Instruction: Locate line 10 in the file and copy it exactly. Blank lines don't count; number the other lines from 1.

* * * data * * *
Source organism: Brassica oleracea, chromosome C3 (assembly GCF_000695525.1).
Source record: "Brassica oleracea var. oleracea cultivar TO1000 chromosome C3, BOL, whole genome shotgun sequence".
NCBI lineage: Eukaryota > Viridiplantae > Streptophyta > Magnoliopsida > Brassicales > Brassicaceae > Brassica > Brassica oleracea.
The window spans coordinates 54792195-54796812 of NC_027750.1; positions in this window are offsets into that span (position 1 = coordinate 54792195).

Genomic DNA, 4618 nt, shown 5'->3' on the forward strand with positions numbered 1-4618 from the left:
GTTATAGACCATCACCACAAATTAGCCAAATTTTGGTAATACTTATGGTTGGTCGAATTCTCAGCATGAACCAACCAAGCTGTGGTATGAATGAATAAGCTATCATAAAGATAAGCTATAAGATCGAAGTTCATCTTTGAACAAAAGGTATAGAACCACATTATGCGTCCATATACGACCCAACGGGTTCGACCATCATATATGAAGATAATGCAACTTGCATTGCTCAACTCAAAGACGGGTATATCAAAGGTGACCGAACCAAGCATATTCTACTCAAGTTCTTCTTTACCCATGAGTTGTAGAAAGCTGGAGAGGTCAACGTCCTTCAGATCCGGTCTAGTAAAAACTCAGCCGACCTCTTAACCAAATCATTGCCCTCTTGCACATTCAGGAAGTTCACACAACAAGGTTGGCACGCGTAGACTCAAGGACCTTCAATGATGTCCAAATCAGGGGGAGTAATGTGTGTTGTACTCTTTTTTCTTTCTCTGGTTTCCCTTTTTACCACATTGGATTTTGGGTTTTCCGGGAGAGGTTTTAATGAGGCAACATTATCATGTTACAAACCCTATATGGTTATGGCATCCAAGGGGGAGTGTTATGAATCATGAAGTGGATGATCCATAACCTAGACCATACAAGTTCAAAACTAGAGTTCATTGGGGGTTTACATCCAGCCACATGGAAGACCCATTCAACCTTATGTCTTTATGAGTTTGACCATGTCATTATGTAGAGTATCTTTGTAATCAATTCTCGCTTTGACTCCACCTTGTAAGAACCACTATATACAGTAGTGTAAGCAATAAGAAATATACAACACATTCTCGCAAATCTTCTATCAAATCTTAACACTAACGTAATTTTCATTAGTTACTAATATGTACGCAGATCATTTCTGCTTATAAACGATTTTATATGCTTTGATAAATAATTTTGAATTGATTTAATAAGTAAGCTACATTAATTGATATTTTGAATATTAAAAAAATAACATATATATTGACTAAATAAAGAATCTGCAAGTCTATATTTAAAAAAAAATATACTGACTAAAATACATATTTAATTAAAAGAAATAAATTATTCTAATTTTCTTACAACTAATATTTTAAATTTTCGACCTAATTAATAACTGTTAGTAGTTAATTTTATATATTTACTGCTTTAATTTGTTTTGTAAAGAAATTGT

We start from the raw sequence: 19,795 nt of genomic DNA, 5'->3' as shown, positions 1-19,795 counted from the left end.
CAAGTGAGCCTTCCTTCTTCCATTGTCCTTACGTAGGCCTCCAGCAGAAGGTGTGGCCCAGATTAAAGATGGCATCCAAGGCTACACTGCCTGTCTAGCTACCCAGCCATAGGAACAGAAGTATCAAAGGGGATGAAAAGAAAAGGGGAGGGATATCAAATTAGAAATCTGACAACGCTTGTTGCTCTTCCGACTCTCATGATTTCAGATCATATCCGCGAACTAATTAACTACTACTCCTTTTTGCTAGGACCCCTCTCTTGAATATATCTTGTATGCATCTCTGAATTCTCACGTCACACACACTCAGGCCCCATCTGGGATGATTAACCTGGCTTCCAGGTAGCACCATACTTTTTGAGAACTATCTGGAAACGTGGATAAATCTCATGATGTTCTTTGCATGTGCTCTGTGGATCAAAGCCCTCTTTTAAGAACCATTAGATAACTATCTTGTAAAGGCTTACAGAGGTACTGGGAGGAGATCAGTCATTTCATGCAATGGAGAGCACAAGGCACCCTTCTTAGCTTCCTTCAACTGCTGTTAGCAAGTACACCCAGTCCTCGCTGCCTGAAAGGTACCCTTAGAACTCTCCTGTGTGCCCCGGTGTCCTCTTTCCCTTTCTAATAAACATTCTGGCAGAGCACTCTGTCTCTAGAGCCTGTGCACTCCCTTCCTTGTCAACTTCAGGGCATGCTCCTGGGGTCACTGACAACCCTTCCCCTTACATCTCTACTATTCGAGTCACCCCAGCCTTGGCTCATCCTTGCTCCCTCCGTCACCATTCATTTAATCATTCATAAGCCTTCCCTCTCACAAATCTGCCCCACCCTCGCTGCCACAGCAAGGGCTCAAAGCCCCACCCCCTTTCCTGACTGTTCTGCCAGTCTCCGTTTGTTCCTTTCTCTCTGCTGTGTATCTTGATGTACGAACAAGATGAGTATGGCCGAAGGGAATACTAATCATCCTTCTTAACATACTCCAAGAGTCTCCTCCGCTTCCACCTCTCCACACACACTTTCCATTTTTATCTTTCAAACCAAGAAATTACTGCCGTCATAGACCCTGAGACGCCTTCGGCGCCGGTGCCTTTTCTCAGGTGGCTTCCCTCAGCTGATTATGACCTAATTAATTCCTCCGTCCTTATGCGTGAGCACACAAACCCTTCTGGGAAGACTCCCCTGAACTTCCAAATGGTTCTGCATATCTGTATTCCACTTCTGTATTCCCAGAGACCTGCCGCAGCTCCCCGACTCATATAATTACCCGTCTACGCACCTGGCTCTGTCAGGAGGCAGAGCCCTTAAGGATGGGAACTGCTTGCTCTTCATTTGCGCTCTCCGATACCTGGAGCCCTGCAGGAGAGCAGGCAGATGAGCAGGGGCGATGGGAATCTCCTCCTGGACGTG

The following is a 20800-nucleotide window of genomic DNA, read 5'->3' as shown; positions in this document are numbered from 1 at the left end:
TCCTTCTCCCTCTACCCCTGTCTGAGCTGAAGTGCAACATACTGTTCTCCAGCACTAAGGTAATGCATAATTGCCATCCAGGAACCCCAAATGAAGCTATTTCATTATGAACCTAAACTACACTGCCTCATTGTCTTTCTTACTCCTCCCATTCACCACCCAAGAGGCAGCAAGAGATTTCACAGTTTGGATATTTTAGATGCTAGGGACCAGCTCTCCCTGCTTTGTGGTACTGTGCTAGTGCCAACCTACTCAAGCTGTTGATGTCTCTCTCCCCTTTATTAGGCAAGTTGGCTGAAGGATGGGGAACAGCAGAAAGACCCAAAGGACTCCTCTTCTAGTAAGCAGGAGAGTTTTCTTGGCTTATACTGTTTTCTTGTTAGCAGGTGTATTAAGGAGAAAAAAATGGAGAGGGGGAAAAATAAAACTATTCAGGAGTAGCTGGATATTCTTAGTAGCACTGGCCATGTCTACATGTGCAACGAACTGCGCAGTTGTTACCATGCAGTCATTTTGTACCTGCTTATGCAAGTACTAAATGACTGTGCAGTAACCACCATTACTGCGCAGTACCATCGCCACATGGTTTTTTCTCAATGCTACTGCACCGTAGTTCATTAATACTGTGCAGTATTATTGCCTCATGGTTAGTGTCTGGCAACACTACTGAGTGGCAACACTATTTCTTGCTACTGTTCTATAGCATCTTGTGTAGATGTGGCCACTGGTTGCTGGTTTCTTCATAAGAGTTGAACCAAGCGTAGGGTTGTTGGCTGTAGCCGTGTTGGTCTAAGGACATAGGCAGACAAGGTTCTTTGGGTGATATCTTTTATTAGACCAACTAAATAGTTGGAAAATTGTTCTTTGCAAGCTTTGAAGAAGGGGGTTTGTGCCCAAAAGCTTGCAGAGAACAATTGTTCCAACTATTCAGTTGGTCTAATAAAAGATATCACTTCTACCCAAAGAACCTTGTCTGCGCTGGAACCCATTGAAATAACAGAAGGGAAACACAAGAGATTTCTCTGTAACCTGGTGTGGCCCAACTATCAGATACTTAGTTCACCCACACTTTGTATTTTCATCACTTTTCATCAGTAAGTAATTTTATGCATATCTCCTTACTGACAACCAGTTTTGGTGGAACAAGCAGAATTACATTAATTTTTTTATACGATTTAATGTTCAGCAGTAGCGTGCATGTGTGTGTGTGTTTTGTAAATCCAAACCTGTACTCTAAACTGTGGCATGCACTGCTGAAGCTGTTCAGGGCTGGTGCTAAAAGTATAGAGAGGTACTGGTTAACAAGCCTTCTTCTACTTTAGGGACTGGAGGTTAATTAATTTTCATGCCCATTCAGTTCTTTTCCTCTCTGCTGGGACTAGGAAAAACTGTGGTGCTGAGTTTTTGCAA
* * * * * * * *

TCCTTCTCCCTCTACCCCTGTCTGAGCTGAAGTGCAACATACTGTTCTCCAGCACTAAGGTAATGCATAATTGCCATCCAGGAACCCCAAATGAAGCTATTTCATTATGAACCTAAACTACACTGCCTCATTGTCTTTCTTACTCCTCCCATTCACCACCCAAGAGGCAGCAAGAGATTTCACAGTTTGGATATTTTAGATGCTAGGGACCAGCTCTCCCTGCTTTGTGGTACTGTGCTAGTGCCAACCTACTCAAGCTGTTGATGTCTCTCTCCCCTTTATTAGGCAAGTTGGCTGAAGGATGGGGAACAGCAGAAAGACCCAAAGGACTCCTCTTCTAGTAAGCAGGAGAGTTTTCTTGGCTTATACTGTTTTCTTGTTAGCAGGTGTATTAAGGAGAAAAAAATGGAGAGGGGGAAAAATAAAACTATTCAGGAGTAGCTGGATATTCTTAGTAGCACTGGCCATGTCTACATGTGCAACGAACTGCGCAGTTGTTACCATGCAGTCATTTTGTACCTGCTTATGCAAGTACTAAATGACTGTGCAGTAACCACCATTACTGCGCAGTACCATCGCCACATGGTTTTTTCTCAATGCTACTGCACCGTAGTTCATTAATACTGTGCAGTATTATTGCCTCATGGTTAGTGTCTGGCAACACTACTGAGTGGCAACACTATTTCTTGCTACTGTTCTATAGCATCTTGTGTAGATGTGGCCACTGGTTGCTGGTTTCTTCATAAGAGTTGAACCAAGCGTAGGGTTGTTGGCTGTAGCCGTGTTGGTCTAAGGACATAGGCAGACAAGGTTCTTTGGGTGATATCTTTTATTAGACCAACTAAATAGTTGGAAAATTGTTCTTTGCAAGCTTTGAAGAAGGGGGTTTGTGCCCAAAAGCTTGCAGAGAACAATTGTTCCAACTATTCAGTTGGTCTAATAAAAGATATCACTTCTACCCAAAGAACCTTGTCTGCGCTGGAACCCATTGAAATAACAGAAGGGAAACACAAGAGATTTCTCTGTAACCTGGTGTGGCCCAACTATCAGATACTTAGTTCACCCACACTTTGTATTTTCATCACTTTTCATCAGTAAGTAATTTTATGCATATCTCCTTACTGACAACCAGTTTTGGTGGAACAAGCAGAATTACATTAATTTTTTTATACGATTTAATGTTCAGCAGTAGCGTGCATGTGTGTGTGTGTTTTGTAAATCCAAACCTGTACTCTAAACTGTGGCATGCACTGCTGAAGCTGTTCAGGGCTGGTGCTAAAAGTATAGAGAGGTACTGGTTAACAAGCCTTCTTCTACTTTAGGGACTGGAGGTTAATTAATTTTCATGCCCATTCAGTTCTTTTCCTCTCTGCTGGGACTAGGAAAAACTGTGGTGCTGAGTTTTTGCAA